April Gardening Tips: What to start planting in early spring
Guest Contributor: Cassey Anderson, CSU Horticulture Agent
April is the month when many gardeners are really getting things going.
Perhaps you’ve planted some peas or kale in the vegetable garden already, perhaps you’re just getting things underway. Regardless, April is a busy month. You can plant your cool season crops: radish, spinach, lettuce, green onions etc. You can start warm season crops indoors: cucumbers, melons, squash, pumpkins etc.
What’s the difference between a warm season crop and a cool season crop?
Mostly it’s in the temperatures they’re willing to tolerate, and those that they will grow well in. Cool season crops can tolerate cold temperatures, and some can even tolerate light freezes (defined as anything between 28 F and 32 F). These crops are also typically done with their season by the time we really warm up in July. Many of these crops have produced their final fruit or bolted, i.e. gone to seed, once daytime temperatures go up into the high 80s or 90s.
One thing that can be a little surprising for many of our cool season crops is that although they like to grow in cool temperatures, they germinate better and more quickly with warm temperatures. You can pre-germinate many of the cool season crops: peas, lettuce, kale, onions etc. Soak a paper towel and put it in a ziplock bag or other sealable container, place the seeds in with it for 12-24 hours at room temperature. You can get them warmer, many crops like to germinate between 70 and 80 F. See this Colorado Master Gardener Garden Note for specific crop temperatures:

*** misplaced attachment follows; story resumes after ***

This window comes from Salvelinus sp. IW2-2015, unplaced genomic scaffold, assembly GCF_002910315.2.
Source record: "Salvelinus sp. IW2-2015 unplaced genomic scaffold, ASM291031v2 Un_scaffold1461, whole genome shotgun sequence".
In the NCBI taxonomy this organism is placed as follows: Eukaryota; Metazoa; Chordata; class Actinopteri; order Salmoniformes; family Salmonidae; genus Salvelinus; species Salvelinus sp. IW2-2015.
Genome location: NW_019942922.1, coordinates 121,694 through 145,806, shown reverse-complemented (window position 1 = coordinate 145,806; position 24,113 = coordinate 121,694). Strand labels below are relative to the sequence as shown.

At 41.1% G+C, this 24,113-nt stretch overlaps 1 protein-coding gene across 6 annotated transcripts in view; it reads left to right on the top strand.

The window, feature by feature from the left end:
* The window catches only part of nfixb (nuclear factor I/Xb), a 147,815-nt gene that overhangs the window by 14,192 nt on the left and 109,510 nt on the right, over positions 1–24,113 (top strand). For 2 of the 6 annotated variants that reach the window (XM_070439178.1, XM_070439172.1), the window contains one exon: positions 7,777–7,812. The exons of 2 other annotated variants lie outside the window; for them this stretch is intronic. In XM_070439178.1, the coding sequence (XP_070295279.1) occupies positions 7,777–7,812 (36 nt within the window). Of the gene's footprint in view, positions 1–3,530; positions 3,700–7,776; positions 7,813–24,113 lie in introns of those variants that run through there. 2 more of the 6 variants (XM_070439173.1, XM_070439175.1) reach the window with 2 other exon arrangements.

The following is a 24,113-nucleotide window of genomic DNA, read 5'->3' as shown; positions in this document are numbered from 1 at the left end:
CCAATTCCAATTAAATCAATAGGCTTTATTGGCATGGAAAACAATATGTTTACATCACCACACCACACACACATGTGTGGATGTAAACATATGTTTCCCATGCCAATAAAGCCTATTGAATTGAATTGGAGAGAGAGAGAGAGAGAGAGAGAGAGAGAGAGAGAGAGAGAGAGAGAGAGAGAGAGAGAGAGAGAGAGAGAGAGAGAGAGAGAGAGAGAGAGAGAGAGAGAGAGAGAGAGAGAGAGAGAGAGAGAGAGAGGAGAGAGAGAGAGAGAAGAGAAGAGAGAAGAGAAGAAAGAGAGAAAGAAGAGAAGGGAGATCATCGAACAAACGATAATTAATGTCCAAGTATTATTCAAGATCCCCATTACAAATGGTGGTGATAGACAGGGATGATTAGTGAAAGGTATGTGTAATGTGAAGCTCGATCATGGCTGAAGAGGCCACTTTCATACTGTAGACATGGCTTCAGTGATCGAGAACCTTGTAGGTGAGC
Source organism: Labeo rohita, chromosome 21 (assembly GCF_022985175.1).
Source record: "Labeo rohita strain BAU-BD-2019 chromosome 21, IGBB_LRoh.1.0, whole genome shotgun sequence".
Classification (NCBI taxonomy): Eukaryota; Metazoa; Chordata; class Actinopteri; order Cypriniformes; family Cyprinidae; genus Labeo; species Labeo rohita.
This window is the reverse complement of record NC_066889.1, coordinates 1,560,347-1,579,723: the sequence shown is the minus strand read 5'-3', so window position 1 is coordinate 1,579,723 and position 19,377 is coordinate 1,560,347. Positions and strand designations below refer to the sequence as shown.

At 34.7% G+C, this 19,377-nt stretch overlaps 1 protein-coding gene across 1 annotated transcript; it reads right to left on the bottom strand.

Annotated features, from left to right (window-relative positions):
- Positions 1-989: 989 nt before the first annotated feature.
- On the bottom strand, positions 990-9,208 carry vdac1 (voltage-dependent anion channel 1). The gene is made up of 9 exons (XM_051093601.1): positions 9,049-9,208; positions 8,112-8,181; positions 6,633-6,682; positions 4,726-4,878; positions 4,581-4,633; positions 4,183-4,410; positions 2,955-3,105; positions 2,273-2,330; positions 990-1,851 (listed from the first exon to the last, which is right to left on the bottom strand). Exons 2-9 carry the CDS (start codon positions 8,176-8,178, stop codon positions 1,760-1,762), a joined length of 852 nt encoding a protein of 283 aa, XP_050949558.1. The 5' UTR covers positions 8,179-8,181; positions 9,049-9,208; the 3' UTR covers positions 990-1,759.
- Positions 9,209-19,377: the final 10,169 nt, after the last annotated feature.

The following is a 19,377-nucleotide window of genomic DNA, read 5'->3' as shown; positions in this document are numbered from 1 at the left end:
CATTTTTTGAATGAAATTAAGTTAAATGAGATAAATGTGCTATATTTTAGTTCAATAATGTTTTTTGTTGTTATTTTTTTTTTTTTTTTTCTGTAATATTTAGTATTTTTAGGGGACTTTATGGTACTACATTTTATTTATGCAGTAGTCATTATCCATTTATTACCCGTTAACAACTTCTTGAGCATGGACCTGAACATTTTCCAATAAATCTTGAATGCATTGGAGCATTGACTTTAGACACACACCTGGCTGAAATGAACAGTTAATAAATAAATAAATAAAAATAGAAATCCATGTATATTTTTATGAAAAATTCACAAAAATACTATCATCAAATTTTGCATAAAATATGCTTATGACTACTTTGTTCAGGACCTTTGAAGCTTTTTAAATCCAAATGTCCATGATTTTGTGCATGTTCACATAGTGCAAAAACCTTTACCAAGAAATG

Plant perennials in spring
You can get your perennial garden going as well: asparagus, rhubarb etc. are good to get started in mid- to late-April. Perennial crops may take a few years to get their feet under them before harvest, but you can subsequently enjoy even decades of low-effort production.
Asparagus can produce for over 15 years in a vegetable garden. You can start from seed but buying crowns will give you some time advantage. Choose a sunny, well-drained area, preferably somewhere not prone to freezes in your yard (not low-lying for example). Amend the soil with a well-rotted compost if needed. Plant crowns deeply in a 6-12” trench, cover lightly and bury as the crowns grow up. Place crowns “head to toe”, root tip to bud tip, typically with the crowns about 12” apart. Water regularly so the crowns do not dry out. Plant seeds about 1” deep, they may take up to 3 weeks to germinate. Mulch well for winter. Do not harvest for the first 1-3 years (sooner for crowns, longer for seeds), or until you begin to see numerous spears poking up. In the first year you should harvest for about two weeks and let the remaining spears turn into ferns that will feed back into the plant overall. In subsequent years you can harvest for 4-6 weeks, usually into mid-June or early July.
If you have specific questions be sure to reach out to your local county Extension office.
What if every gardener planted just one extra plant to share?
One small donation can have a tremendous impact. Just imagine, if every gardener planted one extra plant to share, collectively, we would have an abundant source of fresh, healthy produce available to be distributed to families experiencing food insecurity in our own communities! The free Fresh Food Connect mobile app connects you to a local hunger relief program, then manages and tracks your donations of homegrown produce throughout the season. Download the app today!